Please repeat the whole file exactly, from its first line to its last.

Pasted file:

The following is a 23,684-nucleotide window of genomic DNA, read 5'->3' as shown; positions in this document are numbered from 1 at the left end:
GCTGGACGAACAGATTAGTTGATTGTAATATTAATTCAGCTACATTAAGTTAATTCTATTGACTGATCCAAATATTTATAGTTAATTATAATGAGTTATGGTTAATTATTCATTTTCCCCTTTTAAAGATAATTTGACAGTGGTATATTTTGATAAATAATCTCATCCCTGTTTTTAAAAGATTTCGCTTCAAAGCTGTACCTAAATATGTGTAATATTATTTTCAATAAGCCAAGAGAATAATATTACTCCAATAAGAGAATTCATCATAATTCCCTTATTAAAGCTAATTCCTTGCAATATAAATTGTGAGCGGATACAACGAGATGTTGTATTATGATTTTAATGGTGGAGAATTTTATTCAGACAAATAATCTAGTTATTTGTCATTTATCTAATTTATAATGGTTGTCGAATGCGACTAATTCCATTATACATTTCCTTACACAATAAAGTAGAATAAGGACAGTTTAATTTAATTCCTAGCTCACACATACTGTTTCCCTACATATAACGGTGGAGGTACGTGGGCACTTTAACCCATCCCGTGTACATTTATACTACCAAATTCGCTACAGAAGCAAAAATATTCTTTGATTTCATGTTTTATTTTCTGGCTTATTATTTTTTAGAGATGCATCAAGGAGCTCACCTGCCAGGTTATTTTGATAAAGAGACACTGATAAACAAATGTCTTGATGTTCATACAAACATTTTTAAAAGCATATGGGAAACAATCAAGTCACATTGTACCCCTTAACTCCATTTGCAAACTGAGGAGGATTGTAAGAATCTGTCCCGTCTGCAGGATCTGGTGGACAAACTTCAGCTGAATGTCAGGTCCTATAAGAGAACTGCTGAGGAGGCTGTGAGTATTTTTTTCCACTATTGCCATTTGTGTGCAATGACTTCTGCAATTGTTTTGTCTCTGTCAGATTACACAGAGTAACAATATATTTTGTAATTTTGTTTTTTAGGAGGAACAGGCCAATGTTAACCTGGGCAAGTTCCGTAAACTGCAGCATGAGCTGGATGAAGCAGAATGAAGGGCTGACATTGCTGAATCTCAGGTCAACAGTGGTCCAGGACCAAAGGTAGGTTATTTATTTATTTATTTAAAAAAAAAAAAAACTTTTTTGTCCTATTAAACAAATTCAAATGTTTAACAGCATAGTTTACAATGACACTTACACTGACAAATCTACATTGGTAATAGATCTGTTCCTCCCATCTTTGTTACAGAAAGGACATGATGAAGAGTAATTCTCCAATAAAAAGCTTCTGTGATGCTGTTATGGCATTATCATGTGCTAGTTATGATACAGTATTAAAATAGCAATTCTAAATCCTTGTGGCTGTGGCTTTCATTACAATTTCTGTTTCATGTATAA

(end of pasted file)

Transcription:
The following is a 23,684-nucleotide window of genomic DNA, read 5'->3' as shown; positions in this document are numbered from 1 at the left end:
GCTGGACGAACAGATTAGTTGATTGTAATATTAATTCAGCTACATTAAGTTAATTCTATTGACTGATCCAAATATTTATAGTTAATTATAATGAGTTATGGTTAATTATTCATTTTCCCCTTTTAAAGATAATTTGACAGTGGTATATTTTGATAAATAATCTCATCCCTGTTTTTAAAAGATTTCGCTTCAAAGCTGTACCTAAATATGTGTAATATTATTTTCAATAAGCCAAGAGAATAATATTACTCCAATAAGAGAATTCATCATAATTCCCTTATTAAAGCTAATTCCTTGCAATATAAATTGTGAGCGGATACAACGAGATGTTGTATTATGATTTTAATGGTGGAGAATTTTATTCAGACAAATAATCTAGTTATTTGTCATTTATCTAATTTATAATGGTTGTCGAATGCGACTAATTCCATTATACATTTCCTTACACAATAAAGTAGAATAAGGACAGTTTAATTTAATTCCTAGCTCACACATACTGTTTCCCTACATATAACGGTGGAGGTACGTGGGCACTTTAACCCATCCCGTGTACATTTATACTACCAAATTCGCTACAGAAGCAAAAATATTCTTTGATTTCATGTTTTATTTTCTGGCTTATTATTTTTTAGAGATGCATCAAGGAGCTCACCTGCCAGGTTATTTTGATAAAGAGACACTGATAAACAAATGTCTTGATGTTCATACAAACATTTTTAAAAGCATATGGGAAACAATCAAGTCACATTGTACCCCTTAACTCCATTTGCAAACTGAGGAGGATTGTAAGAATCTGTCCCGTCTGCAGGATCTGGTGGACAAACTTCAGCTGAATGTCAGGTCCTATAAGAGAACTGCTGAGGAGGCTGTGAGTATTTTTTTCCACTATTGCCATTTGTGTGCAATGACTTCTGCAATTGTTTTGTCTCTGTCAGATTACACAGAGTAACAATATATTTTGTAATTTTGTTTTTTAGGAGGAACAGGCCAATGTTAACCTGGGCAAGTTCCGTAAACTGCAGCATGAGCTGGATGAAGCAGAATGAAGGGCTGACATTGCTGAATCTCAGGTCAACAGTGGTCCAGGACCAAAGGTAGGTTATTTATTTATTTATTTAAAAAAAAAAAAAACTTTTTTGTCCTATTAAACAAATTCAAATGTTTAACAGCATAGTTTACAATGACACTTACACTGACAAATCTACATTGGTAATAGATCTGTTCCTCCCATCTTTGTTACAGAAAGGACATGATGAAGAGTAATTCTCCAATAAAAAGCTTCTGTGATGCTGTTATGGCATTATCATGTGCTAGTTATGATACAGTATTAAAATAGCAATTCTAAATCCTTGTGGCTGTGGCTTTCATTACAATTTCTGTTTCATGTATAA